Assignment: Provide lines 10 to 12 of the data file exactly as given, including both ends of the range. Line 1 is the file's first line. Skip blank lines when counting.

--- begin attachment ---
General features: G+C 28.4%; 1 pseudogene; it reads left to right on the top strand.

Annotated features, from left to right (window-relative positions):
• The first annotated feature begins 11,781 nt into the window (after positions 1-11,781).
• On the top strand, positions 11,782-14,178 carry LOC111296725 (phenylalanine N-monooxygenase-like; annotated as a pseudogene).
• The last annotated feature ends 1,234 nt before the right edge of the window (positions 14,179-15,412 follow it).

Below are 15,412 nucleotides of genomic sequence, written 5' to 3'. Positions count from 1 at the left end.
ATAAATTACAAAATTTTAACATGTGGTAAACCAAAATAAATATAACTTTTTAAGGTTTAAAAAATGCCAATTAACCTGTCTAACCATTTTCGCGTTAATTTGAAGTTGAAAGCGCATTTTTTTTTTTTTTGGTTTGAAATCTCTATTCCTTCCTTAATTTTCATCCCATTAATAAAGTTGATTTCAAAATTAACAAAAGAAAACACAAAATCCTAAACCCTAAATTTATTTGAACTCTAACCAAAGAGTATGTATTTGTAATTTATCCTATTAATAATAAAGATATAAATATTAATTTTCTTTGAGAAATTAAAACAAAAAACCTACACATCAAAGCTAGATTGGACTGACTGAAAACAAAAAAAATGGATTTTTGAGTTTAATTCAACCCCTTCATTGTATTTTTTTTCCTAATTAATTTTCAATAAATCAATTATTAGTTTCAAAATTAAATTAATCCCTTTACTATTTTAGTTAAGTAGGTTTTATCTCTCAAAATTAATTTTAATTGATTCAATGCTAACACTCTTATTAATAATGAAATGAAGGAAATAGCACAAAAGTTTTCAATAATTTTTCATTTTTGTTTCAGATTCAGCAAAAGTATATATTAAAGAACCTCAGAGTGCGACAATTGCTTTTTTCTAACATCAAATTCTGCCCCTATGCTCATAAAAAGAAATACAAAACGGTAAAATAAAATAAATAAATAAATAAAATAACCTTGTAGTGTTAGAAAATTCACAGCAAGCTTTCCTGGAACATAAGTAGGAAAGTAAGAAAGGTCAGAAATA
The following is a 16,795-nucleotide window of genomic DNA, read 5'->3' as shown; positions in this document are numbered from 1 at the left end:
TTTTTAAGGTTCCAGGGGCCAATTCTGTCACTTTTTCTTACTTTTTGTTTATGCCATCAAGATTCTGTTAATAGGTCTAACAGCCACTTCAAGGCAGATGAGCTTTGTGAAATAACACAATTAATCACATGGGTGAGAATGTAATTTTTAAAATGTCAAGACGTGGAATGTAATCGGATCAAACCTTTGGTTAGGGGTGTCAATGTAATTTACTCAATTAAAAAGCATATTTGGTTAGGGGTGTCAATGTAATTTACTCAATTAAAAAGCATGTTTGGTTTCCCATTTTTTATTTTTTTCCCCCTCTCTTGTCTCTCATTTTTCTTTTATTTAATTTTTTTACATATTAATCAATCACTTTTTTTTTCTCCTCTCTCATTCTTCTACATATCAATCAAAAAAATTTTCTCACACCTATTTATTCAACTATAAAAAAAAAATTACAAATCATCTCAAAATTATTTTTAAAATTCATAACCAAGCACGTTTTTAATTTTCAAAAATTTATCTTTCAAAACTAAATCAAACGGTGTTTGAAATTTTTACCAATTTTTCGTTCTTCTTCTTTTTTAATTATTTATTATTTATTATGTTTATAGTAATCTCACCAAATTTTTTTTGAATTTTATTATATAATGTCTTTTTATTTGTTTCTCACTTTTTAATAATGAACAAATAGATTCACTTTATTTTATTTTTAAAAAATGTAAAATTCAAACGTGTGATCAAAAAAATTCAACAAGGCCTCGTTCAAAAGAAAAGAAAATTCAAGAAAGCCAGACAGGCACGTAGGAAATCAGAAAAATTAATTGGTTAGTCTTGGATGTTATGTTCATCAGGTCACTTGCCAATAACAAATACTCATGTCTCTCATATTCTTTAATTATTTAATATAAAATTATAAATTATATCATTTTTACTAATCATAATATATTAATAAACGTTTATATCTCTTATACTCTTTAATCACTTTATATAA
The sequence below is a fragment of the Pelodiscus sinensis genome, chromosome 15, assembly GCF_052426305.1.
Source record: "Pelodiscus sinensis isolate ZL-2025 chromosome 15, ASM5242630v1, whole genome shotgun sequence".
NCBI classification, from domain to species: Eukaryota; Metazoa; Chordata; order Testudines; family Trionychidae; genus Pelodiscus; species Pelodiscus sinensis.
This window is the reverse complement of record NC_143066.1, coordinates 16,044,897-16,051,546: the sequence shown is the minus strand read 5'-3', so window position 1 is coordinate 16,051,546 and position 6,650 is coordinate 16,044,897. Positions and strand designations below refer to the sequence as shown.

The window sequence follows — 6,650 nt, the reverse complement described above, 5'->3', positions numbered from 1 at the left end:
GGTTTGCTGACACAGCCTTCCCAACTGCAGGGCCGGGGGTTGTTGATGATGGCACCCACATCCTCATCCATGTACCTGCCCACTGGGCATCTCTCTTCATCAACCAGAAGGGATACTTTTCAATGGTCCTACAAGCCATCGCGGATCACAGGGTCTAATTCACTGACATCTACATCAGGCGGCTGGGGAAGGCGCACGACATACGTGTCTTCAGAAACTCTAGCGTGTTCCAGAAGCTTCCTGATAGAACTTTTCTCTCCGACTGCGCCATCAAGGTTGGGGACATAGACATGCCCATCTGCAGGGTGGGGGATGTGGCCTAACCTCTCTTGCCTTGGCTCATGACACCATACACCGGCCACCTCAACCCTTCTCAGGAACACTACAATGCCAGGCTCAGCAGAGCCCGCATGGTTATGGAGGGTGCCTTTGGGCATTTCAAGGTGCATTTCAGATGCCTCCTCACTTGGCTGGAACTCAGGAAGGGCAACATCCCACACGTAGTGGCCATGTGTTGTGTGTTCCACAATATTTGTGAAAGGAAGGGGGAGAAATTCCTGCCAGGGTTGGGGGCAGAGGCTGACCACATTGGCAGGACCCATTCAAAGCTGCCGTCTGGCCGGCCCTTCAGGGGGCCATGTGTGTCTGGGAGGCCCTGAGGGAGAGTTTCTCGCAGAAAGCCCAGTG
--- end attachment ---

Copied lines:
The sequence below is a fragment of the Pelodiscus sinensis genome, chromosome 15, assembly GCF_052426305.1.
Source record: "Pelodiscus sinensis isolate ZL-2025 chromosome 15, ASM5242630v1, whole genome shotgun sequence".
NCBI classification, from domain to species: Eukaryota; Metazoa; Chordata; order Testudines; family Trionychidae; genus Pelodiscus; species Pelodiscus sinensis.